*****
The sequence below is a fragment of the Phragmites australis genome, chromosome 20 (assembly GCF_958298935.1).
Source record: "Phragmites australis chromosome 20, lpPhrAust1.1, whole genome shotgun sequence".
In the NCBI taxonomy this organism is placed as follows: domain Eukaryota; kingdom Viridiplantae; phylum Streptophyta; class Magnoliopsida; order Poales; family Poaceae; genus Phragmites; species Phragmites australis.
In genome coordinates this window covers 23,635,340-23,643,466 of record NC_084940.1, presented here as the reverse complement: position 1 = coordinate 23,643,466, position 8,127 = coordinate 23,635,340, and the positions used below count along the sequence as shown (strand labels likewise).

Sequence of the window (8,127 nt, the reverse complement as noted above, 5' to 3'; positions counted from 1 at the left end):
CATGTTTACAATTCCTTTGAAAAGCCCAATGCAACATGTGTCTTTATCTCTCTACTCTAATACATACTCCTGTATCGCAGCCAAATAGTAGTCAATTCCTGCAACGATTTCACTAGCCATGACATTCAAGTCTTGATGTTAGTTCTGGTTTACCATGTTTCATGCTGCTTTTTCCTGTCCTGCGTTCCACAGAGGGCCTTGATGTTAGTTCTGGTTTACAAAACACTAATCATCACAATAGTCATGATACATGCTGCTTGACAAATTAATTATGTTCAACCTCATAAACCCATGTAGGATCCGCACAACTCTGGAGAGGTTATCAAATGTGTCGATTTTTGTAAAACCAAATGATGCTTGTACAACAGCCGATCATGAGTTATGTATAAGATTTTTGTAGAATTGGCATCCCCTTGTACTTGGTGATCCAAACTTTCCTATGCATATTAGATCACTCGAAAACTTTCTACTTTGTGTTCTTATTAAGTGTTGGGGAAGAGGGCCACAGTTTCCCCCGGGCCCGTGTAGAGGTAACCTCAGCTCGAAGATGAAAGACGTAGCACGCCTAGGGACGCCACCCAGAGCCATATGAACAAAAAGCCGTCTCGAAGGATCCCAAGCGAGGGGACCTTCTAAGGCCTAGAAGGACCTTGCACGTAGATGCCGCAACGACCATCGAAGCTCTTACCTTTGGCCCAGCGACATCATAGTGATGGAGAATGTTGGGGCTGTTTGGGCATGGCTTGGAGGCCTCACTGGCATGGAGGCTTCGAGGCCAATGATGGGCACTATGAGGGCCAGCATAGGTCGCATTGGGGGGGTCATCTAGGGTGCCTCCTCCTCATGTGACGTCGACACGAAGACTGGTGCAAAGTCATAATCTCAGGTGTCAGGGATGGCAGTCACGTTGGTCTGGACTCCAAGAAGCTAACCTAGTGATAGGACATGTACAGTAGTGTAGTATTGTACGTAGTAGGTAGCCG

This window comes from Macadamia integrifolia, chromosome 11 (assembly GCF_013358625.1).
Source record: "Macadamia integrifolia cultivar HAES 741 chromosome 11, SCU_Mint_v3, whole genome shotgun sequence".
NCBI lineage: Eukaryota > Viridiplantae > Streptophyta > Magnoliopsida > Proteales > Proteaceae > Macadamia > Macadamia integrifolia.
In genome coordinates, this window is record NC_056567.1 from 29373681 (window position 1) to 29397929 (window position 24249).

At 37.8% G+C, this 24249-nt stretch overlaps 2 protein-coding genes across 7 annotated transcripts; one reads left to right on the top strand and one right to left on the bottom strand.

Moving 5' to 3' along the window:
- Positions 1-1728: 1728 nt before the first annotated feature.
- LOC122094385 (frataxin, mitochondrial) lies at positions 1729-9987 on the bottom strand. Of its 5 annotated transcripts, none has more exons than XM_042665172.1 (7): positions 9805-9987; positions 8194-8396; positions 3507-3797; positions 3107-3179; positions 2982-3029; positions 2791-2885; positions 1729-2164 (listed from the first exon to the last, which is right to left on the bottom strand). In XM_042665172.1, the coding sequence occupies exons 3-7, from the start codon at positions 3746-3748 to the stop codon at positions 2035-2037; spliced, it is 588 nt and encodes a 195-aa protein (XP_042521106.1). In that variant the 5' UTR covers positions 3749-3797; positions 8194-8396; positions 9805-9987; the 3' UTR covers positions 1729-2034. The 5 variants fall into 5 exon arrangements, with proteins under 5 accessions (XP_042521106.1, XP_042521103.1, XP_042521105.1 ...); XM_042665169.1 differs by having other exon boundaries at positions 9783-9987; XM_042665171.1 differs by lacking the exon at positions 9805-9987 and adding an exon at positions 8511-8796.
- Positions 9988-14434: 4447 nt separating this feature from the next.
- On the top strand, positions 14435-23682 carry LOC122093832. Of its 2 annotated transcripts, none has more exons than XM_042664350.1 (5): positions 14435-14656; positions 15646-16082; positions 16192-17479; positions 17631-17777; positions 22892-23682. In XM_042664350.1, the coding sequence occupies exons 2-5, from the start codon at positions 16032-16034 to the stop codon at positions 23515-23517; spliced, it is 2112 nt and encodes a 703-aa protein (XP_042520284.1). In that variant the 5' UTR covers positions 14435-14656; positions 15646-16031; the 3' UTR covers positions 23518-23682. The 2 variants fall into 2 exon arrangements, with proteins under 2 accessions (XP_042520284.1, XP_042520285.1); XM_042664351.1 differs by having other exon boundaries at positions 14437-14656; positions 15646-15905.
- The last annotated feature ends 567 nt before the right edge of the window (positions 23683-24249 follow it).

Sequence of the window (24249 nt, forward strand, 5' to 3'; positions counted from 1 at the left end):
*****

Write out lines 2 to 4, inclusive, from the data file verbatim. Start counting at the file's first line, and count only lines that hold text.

Source record: "Phragmites australis chromosome 20, lpPhrAust1.1, whole genome shotgun sequence".
In the NCBI taxonomy this organism is placed as follows: domain Eukaryota; kingdom Viridiplantae; phylum Streptophyta; class Magnoliopsida; order Poales; family Poaceae; genus Phragmites; species Phragmites australis.
In genome coordinates this window covers 23,635,340-23,643,466 of record NC_084940.1, presented here as the reverse complement: position 1 = coordinate 23,643,466, position 8,127 = coordinate 23,635,340, and the positions used below count along the sequence as shown (strand labels likewise).